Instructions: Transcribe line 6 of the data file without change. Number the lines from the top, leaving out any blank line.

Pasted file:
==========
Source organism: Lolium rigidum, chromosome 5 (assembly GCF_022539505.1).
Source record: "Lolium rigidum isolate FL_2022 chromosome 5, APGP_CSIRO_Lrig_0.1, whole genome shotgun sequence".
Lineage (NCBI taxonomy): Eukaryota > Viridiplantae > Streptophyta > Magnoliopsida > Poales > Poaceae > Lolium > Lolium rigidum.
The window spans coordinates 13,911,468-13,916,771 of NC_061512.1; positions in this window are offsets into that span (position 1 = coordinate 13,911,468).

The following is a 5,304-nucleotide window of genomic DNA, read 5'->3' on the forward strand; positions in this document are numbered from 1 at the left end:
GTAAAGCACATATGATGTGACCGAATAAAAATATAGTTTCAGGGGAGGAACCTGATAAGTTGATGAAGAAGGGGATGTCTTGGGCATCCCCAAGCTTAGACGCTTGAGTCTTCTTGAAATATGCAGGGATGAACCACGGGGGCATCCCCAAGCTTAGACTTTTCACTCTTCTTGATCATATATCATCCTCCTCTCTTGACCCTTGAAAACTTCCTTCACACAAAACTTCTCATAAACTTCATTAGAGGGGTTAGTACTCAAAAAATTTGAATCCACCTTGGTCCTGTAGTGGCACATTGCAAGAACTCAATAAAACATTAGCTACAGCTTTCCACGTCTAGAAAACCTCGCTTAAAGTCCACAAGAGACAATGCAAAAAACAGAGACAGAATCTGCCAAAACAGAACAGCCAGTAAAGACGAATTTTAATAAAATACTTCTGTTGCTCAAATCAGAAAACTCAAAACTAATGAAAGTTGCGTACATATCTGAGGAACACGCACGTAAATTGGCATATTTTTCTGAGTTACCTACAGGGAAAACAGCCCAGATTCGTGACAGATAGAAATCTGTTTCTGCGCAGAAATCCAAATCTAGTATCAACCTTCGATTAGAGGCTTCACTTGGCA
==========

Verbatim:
GTAAAGCACATATGATGTGACCGAATAAAAATATAGTTTCAGGGGAGGAACCTGATAAGTTGATGAAGAAGGGGATGTCTTGGGCATCCCCAAGCTTAGACGCTTGAGTCTTCTTGAAATATGCAGGGATGAACCACGGGGGCATCCCCAAGCTTAGACTTTTCACTCTTCTTGATCATATATCATCCTCCTCTCTTGACCCTTGAAAACTTCCTTCACACAAAACTTCTCATAAACTTCATTAGAGGGGTTAGTACTCAAAAAATTTGAATCCACCTTGGTCCTGTAGTGGCACATTGCAAGAACTCAATAAAACATTAGCTACAGCTTTCCACGTCTAGAAAACCTCGCTTAAAGTCCACAAGAGACAATGCAAAAAACAGAGACAGAATCTGCCAAAACAGAACAGCCAGTAAAGACGAATTTTAATAAAATACTTCTGTTGCTCAAATCAGAAAACTCAAAACTAATGAAAGTTGCGTACATATCTGAGGAACACGCACGTAAATTGGCATATTTTTCTGAGTTACCTACAGGGAAAACAGCCCAGATTCGTGACAGATAGAAATCTGTTTCTGCGCAGAAATCCAAATCTAGTATCAACCTTCGATTAGAGGCTTCACTTGGCA